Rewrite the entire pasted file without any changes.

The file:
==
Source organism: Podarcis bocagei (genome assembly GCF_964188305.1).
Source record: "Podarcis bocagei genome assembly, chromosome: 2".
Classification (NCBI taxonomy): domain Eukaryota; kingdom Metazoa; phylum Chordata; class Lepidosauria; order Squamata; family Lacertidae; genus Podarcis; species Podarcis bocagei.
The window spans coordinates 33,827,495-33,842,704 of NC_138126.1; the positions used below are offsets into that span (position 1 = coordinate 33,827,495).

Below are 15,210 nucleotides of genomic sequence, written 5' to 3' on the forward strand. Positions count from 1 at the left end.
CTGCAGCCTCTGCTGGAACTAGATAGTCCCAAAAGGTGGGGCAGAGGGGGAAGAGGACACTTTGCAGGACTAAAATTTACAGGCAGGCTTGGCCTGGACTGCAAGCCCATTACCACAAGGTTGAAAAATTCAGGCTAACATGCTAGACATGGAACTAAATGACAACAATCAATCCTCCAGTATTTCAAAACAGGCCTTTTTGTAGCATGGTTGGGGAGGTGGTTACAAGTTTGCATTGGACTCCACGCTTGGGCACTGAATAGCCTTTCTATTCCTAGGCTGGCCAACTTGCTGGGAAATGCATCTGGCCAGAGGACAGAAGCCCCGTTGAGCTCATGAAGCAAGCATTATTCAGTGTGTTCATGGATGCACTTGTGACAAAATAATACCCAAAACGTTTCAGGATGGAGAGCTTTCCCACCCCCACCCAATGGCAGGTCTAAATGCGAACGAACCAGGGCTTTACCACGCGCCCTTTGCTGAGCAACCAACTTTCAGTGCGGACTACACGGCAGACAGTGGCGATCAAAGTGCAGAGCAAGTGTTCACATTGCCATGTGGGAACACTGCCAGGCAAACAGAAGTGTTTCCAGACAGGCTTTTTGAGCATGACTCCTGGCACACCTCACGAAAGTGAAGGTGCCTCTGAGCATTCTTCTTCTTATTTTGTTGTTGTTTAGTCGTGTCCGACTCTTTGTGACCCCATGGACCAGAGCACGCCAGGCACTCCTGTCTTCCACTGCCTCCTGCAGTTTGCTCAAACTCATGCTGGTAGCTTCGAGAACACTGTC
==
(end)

Source organism: Podarcis bocagei (genome assembly GCF_964188305.1).
Source record: "Podarcis bocagei genome assembly, chromosome: 2".
Classification (NCBI taxonomy): domain Eukaryota; kingdom Metazoa; phylum Chordata; class Lepidosauria; order Squamata; family Lacertidae; genus Podarcis; species Podarcis bocagei.
The window spans coordinates 33,827,495-33,842,704 of NC_138126.1; the positions used below are offsets into that span (position 1 = coordinate 33,827,495).

Below are 15,210 nucleotides of genomic sequence, written 5' to 3' on the forward strand. Positions count from 1 at the left end.
CTGCAGCCTCTGCTGGAACTAGATAGTCCCAAAAGGTGGGGCAGAGGGGGAAGAGGACACTTTGCAGGACTAAAATTTACAGGCAGGCTTGGCCTGGACTGCAAGCCCATTACCACAAGGTTGAAAAATTCAGGCTAACATGCTAGACATGGAACTAAATGACAACAATCAATCCTCCAGTATTTCAAAACAGGCCTTTTTGTAGCATGGTTGGGGAGGTGGTTACAAGTTTGCATTGGACTCCACGCTTGGGCACTGAATAGCCTTTCTATTCCTAGGCTGGCCAACTTGCTGGGAAATGCATCTGGCCAGAGGACAGAAGCCCCGTTGAGCTCATGAAGCAAGCATTATTCAGTGTGTTCATGGATGCACTTGTGACAAAATAATACCCAAAACGTTTCAGGATGGAGAGCTTTCCCACCCCCACCCAATGGCAGGTCTAAATGCGAACGAACCAGGGCTTTACCACGCGCCCTTTGCTGAGCAACCAACTTTCAGTGCGGACTACACGGCAGACAGTGGCGATCAAAGTGCAGAGCAAGTGTTCACATTGCCATGTGGGAACACTGCCAGGCAAACAGAAGTGTTTCCAGACAGGCTTTTTGAGCATGACTCCTGGCACACCTCACGAAAGTGAAGGTGCCTCTGAGCATTCTTCTTCTTATTTTGTTGTTGTTTAGTCGTGTCCGACTCTTTGTGACCCCATGGACCAGAGCACGCCAGGCACTCCTGTCTTCCACTGCCTCCTGCAGTTTGCTCAAACTCATGCTGGTAGCTTCGAGAACACTGTC